Now it was time to deal with Heiligenthal. She stared at the monitor, trying to ascertain how to get under his skin. He’d said he did everything to be above reproach when it came to being one-on-one with females. Could she use that? She thought of how the two women she’d talked to him about had made statements about him being honorable. Pshaw. There was no such thing as an honorable man. They were all beasts and every single one of them would take some if it was offered to them. Yes, her feminine wiles would be useful at this point. She smiled to herself and headed to the locker room. The four cameras in the interrogation room were hidden pretty well. Only someone who knew where they were would be able to place them. For the whole time she’d watched him, he hadn’t surveyed the room even once, keeping his hands folded and his head slightly bowed. Well, she’d surprise him!
She retrieved her purse from her locker and pulled out her meagre store of makeup. This time it was a weapon, she told herself, doing her up her eyes and putting on some lipstick. She unpinned her long, auburn hair and ran her fingers through it to let it flow over her shoulders. She removed her belt and hung it in the locker and then unbuttoned the top few buttons of her uniform shirt. She tried several different combinations to find what she thought would be most provocative without being too indecent, because she knew that too much would defeat her purpose as much as too little would. She looked at her cheeks, wishing she’d had some rouge, but her clean, tanned skin would have to suffice. Maybe Heiligenthal would be more uncomfortable with natural beauty? Hm. She smiled to herself. This should do to back him into a corner.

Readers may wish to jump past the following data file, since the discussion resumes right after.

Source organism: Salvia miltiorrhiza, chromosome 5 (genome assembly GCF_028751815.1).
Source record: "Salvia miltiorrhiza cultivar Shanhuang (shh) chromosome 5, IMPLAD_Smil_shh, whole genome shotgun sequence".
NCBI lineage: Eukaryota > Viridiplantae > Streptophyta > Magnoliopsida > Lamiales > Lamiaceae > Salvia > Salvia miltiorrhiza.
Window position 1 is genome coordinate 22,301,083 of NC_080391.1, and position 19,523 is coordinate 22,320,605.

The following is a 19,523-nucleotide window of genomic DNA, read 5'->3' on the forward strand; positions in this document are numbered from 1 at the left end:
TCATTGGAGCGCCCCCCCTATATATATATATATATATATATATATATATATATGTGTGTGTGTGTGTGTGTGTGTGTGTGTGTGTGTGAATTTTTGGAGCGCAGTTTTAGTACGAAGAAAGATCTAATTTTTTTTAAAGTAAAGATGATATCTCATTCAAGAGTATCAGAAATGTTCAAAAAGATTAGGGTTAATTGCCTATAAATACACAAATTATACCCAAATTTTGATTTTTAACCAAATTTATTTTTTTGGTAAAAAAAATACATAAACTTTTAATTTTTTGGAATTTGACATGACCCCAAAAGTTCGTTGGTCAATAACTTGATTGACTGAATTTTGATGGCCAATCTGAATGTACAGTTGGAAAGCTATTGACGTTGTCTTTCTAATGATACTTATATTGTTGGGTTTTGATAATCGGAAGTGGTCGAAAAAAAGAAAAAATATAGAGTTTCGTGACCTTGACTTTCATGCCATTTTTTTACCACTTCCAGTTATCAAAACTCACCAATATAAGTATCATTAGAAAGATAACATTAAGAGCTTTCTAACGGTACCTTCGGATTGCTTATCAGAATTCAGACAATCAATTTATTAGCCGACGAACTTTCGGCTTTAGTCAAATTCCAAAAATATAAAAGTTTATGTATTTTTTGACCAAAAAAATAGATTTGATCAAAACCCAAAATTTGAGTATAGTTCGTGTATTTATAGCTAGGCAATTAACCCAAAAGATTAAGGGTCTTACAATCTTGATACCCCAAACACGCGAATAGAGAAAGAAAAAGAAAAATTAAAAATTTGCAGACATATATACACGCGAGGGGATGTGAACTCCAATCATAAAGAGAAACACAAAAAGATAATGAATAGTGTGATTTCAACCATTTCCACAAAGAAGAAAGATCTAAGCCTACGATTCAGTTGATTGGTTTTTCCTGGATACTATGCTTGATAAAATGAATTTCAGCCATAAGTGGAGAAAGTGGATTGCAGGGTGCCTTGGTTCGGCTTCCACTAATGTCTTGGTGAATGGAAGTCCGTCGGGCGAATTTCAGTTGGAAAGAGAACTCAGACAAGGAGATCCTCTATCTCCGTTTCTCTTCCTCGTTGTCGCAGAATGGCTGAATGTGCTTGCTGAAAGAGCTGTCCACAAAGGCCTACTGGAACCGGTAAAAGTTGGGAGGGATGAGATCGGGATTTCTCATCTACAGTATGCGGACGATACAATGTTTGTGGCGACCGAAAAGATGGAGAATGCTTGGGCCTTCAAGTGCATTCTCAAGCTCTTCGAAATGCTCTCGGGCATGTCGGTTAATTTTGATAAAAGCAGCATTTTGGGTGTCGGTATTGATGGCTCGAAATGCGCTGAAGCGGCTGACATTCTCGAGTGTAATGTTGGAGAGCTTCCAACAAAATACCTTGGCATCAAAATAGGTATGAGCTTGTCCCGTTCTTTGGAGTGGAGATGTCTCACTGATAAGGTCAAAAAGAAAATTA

She saw him snatch up his glasses as she opened the door and walked in, swinging her hips just slightly. He blinked twice and raised his eyebrows, obviously surprised at the change.
“Well, Sam,” she said, purposefully lowering her voice seductively. “It seems you have been a rather bad boy.” He shifted slightly—uncomfortably, she thought—but when he replied his voice was even.
“In what way do you mean that, deputy?” There was not even a catch in it and Toni could feel her chest tightening. She tried to keep her smile in place.